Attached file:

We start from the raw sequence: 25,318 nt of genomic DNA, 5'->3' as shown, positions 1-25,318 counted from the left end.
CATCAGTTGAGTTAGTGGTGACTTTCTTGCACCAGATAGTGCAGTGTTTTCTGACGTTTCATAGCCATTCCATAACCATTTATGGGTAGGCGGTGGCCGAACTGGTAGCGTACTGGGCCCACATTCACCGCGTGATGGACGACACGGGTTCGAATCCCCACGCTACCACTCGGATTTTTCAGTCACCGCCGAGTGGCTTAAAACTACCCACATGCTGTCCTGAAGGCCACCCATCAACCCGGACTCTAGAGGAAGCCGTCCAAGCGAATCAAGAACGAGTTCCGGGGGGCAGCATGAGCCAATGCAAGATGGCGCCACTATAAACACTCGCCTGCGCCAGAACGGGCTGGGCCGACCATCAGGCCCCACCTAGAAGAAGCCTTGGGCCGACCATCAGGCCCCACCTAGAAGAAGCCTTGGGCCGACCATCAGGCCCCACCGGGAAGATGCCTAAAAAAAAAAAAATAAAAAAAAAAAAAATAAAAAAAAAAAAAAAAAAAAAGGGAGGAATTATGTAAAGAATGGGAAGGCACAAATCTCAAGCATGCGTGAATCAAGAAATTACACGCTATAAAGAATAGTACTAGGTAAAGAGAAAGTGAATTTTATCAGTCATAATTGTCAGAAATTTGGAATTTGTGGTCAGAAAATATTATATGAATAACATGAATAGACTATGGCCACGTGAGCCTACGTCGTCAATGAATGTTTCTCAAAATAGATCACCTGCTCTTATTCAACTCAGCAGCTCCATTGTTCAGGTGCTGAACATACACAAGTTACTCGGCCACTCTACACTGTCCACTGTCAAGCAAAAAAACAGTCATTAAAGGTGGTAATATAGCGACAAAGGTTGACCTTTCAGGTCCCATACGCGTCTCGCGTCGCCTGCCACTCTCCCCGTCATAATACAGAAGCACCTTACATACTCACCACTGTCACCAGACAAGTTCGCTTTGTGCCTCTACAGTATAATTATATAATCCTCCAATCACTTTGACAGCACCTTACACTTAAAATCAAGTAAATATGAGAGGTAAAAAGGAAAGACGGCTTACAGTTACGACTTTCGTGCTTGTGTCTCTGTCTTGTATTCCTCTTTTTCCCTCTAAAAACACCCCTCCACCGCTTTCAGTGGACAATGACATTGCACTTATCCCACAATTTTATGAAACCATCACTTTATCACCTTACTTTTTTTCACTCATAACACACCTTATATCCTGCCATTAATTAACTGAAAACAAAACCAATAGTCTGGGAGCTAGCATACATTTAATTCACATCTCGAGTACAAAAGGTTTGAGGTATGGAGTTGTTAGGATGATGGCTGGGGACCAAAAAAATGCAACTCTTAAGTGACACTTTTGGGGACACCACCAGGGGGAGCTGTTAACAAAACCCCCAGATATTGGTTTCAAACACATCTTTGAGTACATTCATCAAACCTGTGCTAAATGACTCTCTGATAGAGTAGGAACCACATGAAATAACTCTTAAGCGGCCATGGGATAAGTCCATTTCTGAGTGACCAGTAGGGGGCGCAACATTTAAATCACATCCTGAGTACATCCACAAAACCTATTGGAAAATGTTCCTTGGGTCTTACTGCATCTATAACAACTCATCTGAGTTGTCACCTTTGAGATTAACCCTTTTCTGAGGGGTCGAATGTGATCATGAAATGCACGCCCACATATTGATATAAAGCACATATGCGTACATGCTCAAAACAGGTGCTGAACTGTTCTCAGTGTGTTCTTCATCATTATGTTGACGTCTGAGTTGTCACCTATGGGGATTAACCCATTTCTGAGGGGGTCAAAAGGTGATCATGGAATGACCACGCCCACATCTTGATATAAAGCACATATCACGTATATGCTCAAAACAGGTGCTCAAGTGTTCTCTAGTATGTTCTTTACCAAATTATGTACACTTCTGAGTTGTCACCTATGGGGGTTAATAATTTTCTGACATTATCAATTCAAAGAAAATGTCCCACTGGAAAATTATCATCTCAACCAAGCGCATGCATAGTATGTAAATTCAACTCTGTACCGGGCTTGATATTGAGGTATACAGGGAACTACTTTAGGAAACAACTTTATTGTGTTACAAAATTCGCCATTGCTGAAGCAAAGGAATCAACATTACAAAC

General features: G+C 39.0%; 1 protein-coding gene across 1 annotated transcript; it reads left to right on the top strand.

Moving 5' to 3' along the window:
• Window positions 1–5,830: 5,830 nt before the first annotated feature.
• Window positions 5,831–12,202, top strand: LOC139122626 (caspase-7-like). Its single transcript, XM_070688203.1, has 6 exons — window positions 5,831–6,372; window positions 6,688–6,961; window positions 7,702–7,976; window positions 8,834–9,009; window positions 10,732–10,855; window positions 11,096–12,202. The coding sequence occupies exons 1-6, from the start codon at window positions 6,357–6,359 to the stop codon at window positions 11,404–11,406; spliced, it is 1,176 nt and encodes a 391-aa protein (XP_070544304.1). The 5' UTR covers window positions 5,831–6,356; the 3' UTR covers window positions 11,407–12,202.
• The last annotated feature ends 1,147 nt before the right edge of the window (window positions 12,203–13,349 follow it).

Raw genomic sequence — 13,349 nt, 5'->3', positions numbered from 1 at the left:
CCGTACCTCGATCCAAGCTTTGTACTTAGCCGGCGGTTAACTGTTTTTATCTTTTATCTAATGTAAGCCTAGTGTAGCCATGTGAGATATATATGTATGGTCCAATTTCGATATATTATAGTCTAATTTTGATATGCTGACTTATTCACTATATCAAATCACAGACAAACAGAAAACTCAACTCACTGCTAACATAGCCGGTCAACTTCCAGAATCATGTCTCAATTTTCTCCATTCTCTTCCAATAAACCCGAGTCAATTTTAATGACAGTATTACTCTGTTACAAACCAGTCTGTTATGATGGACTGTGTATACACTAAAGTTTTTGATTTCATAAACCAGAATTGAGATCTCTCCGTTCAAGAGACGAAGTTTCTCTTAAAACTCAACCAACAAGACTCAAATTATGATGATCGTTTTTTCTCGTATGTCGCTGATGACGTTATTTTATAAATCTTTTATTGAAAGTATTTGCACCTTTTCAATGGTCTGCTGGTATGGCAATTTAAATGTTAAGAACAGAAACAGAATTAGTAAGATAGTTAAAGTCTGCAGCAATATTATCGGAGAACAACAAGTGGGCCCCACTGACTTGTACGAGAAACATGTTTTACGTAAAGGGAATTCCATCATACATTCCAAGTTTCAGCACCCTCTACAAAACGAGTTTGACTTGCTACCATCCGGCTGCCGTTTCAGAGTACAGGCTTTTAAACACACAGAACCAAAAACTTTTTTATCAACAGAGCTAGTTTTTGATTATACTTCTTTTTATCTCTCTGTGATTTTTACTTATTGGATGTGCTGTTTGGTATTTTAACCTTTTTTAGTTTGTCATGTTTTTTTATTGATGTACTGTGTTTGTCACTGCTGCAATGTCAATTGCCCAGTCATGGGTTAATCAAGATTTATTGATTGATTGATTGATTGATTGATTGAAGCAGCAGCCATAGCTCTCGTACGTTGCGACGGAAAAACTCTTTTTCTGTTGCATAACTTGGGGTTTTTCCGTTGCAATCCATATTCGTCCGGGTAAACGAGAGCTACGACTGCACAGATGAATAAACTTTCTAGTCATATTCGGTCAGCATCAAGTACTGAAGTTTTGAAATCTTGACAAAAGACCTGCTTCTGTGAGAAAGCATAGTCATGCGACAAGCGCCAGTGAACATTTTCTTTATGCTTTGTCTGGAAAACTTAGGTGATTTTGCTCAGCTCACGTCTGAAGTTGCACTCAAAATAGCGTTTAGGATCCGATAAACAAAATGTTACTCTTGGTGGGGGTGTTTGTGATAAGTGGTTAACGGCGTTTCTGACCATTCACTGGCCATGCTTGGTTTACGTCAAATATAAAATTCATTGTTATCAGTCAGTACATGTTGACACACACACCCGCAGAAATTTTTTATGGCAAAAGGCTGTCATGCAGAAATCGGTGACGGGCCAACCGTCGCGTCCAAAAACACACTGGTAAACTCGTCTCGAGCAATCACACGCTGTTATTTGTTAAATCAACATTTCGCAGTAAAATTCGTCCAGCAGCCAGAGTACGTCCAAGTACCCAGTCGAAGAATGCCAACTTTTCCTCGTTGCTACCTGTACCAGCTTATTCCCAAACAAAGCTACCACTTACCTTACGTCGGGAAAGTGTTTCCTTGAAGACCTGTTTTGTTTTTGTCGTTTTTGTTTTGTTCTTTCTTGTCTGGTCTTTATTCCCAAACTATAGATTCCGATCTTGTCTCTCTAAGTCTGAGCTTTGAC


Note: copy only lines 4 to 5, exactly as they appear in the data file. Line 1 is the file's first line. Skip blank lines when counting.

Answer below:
Moving 5' to 3' along the window:
• Window positions 1–5,830: 5,830 nt before the first annotated feature.